The study raises a number of unanswered questions For example it is silent on

The study raises a number of unanswered questions for

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The study raises a number of unanswered questions. For example, it is silent on the motivation of the government to adopt international accounting standards. While the official reasons for the CLERP reforms are listed, the study would have benefited from going beyond the official version, especially since the study refers to a comment by McGregor (1995) who suggested that the government was not prepared to give away law making ability. Other question s include: ‘How did the government come to this position?’, or ‘Why would the introduction of market value accounting have been incompatible with the proposal of the profession for a U.S. FASB-style standard setting board?’. The findings of the study were potentially limited by its data and interviews with ‘witnesses’ and key individuals might have provided further insights. The findings of the study also suggest that a closer consideration of institutional factors, such as regulatory power, would have provided greater explanatory value. The limitations of the study are closely connected to the limitations of Cobb and Elders’ three approaches of agenda building and are compounded by a descriptive application of the three approaches of agenda building. 2.2.3 Regulatory space Hancher and Moran (1989) used the concept of regulatory space as an analytical instrument to explain regulatory processes. Hancher and Moran propose an alternative to the private-public dichotomy of regulatory capture, in which public sector regulatory agencies created in the public interest are ‘captured’ by private sector lobbying groups that dominate regulatory processes, an action assumed to be illegitimate (Hancher and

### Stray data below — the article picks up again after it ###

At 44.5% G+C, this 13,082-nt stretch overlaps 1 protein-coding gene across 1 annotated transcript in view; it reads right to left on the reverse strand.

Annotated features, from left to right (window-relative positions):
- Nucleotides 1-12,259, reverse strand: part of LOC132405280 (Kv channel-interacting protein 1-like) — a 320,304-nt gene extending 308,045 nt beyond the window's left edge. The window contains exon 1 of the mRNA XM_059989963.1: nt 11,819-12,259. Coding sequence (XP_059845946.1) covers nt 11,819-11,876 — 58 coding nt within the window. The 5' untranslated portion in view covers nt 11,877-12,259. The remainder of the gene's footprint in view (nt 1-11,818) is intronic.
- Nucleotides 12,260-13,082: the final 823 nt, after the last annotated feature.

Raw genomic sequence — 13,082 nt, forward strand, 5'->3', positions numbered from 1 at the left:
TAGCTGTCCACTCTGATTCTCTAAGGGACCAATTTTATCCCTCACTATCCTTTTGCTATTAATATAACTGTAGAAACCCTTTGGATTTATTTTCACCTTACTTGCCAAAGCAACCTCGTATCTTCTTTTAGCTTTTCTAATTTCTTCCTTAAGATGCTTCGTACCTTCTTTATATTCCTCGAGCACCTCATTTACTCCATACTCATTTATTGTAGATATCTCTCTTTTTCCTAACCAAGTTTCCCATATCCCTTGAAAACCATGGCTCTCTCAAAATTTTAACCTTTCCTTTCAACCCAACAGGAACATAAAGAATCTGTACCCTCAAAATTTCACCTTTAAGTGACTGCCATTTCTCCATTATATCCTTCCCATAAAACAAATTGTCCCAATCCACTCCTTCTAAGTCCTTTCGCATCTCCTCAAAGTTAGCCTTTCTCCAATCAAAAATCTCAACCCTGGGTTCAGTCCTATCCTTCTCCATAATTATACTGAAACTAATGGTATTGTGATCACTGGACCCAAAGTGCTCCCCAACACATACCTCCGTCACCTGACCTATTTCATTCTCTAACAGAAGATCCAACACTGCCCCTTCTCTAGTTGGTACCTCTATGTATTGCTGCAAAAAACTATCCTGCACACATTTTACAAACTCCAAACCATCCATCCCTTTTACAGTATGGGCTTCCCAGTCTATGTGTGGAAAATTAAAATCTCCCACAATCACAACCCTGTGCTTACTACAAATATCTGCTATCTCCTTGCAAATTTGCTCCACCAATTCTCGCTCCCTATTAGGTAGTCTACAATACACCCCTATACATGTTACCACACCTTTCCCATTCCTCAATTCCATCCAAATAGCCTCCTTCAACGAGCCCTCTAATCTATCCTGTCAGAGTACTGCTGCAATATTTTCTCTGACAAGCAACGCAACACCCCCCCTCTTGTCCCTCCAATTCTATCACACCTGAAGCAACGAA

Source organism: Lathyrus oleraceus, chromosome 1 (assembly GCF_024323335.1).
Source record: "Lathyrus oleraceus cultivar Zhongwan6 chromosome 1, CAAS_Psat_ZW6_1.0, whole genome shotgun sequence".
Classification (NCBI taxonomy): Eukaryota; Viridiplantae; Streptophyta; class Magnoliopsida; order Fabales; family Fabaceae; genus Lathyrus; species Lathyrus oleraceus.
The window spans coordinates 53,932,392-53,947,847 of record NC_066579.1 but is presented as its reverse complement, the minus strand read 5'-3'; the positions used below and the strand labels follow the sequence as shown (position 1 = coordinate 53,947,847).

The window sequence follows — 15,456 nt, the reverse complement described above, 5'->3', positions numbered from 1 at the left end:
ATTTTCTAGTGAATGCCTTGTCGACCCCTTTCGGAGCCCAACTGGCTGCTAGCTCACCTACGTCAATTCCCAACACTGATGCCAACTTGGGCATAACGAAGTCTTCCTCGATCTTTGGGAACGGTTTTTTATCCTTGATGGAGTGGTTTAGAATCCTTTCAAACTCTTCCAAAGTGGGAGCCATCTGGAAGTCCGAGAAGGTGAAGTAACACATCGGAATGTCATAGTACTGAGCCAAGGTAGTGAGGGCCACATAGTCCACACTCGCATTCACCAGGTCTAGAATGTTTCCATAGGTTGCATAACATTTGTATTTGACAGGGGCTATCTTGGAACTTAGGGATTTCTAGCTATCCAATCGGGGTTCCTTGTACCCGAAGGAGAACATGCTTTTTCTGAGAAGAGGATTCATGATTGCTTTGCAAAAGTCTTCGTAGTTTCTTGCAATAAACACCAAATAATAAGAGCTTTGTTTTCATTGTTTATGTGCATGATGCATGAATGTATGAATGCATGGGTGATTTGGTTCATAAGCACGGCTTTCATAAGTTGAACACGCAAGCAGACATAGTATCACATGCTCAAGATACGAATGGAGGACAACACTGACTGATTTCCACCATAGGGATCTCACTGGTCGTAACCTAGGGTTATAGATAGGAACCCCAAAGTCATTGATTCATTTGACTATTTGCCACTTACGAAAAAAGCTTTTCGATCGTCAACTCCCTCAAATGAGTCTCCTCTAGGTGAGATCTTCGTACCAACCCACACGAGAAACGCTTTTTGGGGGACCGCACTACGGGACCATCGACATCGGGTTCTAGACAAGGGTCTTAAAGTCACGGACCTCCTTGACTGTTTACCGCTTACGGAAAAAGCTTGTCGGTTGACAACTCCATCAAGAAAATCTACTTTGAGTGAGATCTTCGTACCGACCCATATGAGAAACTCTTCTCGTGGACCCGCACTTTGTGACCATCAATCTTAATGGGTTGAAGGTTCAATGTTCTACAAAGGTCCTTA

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33 Moran 1989, p. 273). 12 Hancher and Moran (1989) argued that this assumption does not hold true in many instances and proposed instead that organisations compete for power, irrespective of whether they are actors in the private or the public sphere. They emphasised the importance of the institutional context of such power struggles, by including the dimensions of ‘time’ and ‘space’ in their theory. Hancher and Moran (1989, p 277) suggested that the boundaries of ‘space’ are defined by “the range of regulatory issues subject to public decision”, leading to four conseq uences: The space is available for occupation. The space can be unevenly divided between actors. There are general and specific concepts of regulatory space. Regulatory space is an image and can as such be augmented by similar images, making it an ‘arena’, i.e., a delineated space. In the centre of regulatory processes is a play for power and the relationships between organisations in an economic, regulatory, and political institutional context, which they refer to as ‘place’ (pp. 278 -279). Place is composed of national peculiarity, historical timing, organizational structure and interdependence. The authors emphasised the importance of ‘place’ as an issue that is not ‘obviously’ in a particular domain (e.g., does regulation of work belong to ‘industrial relations’ or ‘economic management’).
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  • Fall '13
  • Government, The Land, International Financial Reporting Standards, Financial Accounting Standards Board, Australian Accounting Standards Board, Snow

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